Thursday, 3 May 2012

Trials and Tribulations... well, more about Trials.

I was to have my first ever Trial yesterday. My very own trial!

Picture this, a young, enthusiastic new solicitor gets given a 'soft' trial by the top brass of the firm, and effectively told to 'just run with it.' I can't lose!

Ok, it wasn't quite that bad, and I wasn't quite that gung-ho about it, but I was pretty excited. The trial was a simple one, and involved very few issues. If effect, it was about whether a person was standing on the footpath, or on the driveway. The difference between the two witnesses (the complainant and the defendant) was seriously, less than one metre.

I stayed at work until nearly 10.00pm the night before, reading and reviewing statements, and putting together a case concept. I wrote out my draft closing statement, and prepared angles for cross-examination. I had the whole thing ready to go. (2.5 billable hours, including two in conference with a senior partner.)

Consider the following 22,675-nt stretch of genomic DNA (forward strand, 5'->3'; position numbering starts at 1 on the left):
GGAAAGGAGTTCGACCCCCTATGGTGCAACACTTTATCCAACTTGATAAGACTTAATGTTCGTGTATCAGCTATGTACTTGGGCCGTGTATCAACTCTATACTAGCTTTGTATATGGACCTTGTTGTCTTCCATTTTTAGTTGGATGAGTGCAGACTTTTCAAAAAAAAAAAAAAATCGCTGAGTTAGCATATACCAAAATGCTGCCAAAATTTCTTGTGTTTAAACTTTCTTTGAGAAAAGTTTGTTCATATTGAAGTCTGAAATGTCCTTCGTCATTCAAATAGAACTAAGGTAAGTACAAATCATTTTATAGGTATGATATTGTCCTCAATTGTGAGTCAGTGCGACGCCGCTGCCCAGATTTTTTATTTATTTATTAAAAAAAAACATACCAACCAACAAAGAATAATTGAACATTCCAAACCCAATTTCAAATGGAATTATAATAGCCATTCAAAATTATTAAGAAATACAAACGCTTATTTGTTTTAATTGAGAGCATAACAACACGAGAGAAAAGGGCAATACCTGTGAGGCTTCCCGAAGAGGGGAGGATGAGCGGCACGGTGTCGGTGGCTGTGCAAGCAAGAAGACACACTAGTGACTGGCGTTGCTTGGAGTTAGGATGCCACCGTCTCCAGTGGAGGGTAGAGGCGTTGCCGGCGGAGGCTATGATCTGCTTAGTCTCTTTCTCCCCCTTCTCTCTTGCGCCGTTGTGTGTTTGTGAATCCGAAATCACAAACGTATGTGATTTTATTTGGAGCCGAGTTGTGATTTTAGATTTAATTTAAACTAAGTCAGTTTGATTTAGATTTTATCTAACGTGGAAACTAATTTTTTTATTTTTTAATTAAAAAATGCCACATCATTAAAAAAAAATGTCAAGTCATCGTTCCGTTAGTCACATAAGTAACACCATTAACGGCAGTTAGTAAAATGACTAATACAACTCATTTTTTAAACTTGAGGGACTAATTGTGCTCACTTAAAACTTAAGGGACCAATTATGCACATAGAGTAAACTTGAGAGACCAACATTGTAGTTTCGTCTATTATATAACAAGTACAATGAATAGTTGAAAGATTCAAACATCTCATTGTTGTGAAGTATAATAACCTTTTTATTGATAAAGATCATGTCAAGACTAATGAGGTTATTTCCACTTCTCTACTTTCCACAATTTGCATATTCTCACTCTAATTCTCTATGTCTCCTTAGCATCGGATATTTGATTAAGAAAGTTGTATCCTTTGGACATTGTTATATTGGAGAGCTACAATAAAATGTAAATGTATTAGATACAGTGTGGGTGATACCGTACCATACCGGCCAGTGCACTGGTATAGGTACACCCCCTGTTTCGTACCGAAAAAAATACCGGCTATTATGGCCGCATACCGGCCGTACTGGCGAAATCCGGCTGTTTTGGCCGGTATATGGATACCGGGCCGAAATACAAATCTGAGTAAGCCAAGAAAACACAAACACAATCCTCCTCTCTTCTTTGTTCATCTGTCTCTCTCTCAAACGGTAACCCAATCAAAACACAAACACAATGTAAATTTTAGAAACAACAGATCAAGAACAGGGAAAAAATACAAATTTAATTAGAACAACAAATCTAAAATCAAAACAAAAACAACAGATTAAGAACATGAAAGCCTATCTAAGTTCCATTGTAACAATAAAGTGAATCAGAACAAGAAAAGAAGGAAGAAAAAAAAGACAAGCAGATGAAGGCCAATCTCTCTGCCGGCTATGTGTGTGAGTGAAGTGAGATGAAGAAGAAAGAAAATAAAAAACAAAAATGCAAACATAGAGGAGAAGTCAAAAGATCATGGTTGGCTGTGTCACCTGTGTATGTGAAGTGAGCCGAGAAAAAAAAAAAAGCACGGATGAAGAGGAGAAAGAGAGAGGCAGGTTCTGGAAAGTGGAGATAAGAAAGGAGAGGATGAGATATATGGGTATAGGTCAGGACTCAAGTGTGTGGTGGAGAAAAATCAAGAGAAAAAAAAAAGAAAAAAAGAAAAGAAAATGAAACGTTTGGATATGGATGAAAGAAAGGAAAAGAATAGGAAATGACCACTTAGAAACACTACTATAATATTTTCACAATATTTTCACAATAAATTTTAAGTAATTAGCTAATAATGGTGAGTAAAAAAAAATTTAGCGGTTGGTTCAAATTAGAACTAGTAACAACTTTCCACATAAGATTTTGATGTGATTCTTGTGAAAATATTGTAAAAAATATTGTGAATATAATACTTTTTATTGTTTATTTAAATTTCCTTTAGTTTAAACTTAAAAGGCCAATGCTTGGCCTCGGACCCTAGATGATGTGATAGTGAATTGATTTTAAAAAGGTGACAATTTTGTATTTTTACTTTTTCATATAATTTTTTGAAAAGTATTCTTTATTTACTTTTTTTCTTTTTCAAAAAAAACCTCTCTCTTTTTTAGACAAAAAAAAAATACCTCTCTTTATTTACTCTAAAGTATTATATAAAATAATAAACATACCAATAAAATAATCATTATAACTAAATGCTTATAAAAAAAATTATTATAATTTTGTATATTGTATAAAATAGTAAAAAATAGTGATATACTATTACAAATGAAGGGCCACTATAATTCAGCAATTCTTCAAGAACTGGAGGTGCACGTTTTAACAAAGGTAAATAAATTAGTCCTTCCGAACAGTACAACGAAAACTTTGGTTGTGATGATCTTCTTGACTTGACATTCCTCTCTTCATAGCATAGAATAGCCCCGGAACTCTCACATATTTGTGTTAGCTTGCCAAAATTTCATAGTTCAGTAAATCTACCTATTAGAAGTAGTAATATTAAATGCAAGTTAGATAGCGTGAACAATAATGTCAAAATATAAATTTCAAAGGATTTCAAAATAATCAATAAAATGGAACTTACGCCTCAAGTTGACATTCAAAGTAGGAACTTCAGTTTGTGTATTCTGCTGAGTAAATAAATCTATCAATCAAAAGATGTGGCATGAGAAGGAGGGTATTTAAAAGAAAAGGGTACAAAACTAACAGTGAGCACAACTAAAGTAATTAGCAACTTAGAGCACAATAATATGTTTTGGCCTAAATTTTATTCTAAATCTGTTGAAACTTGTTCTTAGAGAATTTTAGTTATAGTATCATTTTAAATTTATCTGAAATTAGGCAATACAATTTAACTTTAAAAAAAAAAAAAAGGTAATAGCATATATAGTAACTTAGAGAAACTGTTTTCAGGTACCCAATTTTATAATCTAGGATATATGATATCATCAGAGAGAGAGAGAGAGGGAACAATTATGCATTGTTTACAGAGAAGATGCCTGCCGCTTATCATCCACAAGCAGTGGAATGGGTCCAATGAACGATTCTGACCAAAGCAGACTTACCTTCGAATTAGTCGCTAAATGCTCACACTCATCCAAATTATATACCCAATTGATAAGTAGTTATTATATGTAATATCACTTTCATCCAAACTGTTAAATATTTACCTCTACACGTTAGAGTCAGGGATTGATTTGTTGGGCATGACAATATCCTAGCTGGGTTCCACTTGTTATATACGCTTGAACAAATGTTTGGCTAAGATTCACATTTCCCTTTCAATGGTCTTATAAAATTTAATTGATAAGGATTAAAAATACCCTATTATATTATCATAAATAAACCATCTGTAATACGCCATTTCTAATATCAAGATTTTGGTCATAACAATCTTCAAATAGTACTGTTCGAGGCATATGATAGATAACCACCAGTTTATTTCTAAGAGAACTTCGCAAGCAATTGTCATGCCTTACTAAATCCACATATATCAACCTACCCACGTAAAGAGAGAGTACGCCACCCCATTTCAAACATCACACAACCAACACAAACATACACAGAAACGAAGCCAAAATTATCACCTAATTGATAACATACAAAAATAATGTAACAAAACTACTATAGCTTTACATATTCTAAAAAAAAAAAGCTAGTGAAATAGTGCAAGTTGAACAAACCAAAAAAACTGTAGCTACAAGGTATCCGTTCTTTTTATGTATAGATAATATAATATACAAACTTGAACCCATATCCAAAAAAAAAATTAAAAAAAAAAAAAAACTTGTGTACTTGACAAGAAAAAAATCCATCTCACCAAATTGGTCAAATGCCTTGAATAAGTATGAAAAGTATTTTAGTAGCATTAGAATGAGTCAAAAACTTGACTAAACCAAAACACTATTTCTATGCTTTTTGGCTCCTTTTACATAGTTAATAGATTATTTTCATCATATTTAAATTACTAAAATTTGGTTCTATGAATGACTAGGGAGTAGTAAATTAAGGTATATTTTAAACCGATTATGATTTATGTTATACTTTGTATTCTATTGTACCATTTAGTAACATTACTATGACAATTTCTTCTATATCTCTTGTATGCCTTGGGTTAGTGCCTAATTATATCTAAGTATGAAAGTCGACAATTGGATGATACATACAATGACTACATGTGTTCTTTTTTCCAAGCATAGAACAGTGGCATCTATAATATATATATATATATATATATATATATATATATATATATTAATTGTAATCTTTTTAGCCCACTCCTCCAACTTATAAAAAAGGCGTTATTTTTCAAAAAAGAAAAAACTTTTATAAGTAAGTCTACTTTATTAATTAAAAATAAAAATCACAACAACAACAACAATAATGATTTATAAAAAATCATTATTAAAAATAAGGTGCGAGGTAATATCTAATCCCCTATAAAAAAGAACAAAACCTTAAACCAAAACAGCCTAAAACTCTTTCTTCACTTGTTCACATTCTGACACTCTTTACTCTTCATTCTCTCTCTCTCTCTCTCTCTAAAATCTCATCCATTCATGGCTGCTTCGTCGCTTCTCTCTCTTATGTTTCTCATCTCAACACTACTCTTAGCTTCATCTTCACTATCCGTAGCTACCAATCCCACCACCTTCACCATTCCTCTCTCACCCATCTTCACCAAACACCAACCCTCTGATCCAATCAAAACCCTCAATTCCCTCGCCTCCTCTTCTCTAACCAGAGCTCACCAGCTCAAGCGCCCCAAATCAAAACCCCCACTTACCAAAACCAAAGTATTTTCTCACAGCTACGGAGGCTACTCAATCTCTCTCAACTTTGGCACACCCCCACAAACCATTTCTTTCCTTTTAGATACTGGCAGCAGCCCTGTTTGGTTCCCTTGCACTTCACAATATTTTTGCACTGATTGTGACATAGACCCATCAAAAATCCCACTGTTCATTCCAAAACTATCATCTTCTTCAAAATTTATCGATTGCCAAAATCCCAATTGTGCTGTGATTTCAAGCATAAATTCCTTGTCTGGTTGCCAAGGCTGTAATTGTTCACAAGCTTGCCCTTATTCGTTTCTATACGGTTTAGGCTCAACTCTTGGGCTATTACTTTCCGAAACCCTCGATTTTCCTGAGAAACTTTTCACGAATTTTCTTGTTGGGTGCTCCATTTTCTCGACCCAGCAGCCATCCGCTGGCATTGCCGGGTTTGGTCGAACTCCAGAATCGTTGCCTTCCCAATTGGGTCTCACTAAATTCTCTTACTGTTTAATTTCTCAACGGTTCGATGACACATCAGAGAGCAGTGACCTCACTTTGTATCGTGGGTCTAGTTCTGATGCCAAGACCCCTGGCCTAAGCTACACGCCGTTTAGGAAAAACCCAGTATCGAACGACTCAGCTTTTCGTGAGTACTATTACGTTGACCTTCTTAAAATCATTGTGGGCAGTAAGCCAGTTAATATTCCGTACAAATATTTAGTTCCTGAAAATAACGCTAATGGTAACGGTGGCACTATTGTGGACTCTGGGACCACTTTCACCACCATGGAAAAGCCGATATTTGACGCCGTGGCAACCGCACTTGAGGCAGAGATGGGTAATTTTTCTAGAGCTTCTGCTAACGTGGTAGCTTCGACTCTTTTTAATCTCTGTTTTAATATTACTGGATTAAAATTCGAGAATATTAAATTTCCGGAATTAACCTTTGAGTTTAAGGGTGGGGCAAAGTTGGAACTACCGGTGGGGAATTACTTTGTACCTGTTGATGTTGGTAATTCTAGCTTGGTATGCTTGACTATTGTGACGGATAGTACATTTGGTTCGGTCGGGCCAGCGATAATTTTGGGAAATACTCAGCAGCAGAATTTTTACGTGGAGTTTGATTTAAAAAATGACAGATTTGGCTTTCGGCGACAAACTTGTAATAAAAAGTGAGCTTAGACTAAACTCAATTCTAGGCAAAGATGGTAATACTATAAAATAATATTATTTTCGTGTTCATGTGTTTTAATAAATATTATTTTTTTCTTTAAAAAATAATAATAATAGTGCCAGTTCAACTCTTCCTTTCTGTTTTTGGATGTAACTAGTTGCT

The trial was listed for 2.15, but my client had about 6 matters in the 10 and 11.30 lists, all alleged breaches of an Intervention Order, all against the same victim. All of them were denied, and all of them looked like having to go to trial, since prosecution weren't going to budge on them. None of these other matters were ready for trial themselves, though.

His Honour, in his infinite wisdom, decided to adjourn my trial until all the matters could be heard together.

My client, needless to say, was ropable. Some of these matters have been hanging over his head since September 2011, and his Bail conditions are draconian. The problem? This isn't the main Court in the area; this was in a small circuit Court that sits every two months. Since all these matters have to go to a Pre-Trial Conference (that puts us in July) they can then be listed for trial at the NEXT circuit, which isn't until September.

Asides from a ropable client and a disappointed junior solicitor, this actually raises an interesting costs problem. Can I ask for costs in this matter, since Police were ready to go, but the COURT was the reason it didn't proceed? IE, should I ask for a fee on brief?

The client is paying privately, but is only just keeping up with his payments. Should I bill the client for a fee on brief, even though the trial didn't go ahead? I don't want to double-bill him, but I am almost certain that I will have to re-prepare for the next trail, given that it will include a whole bunch more material.

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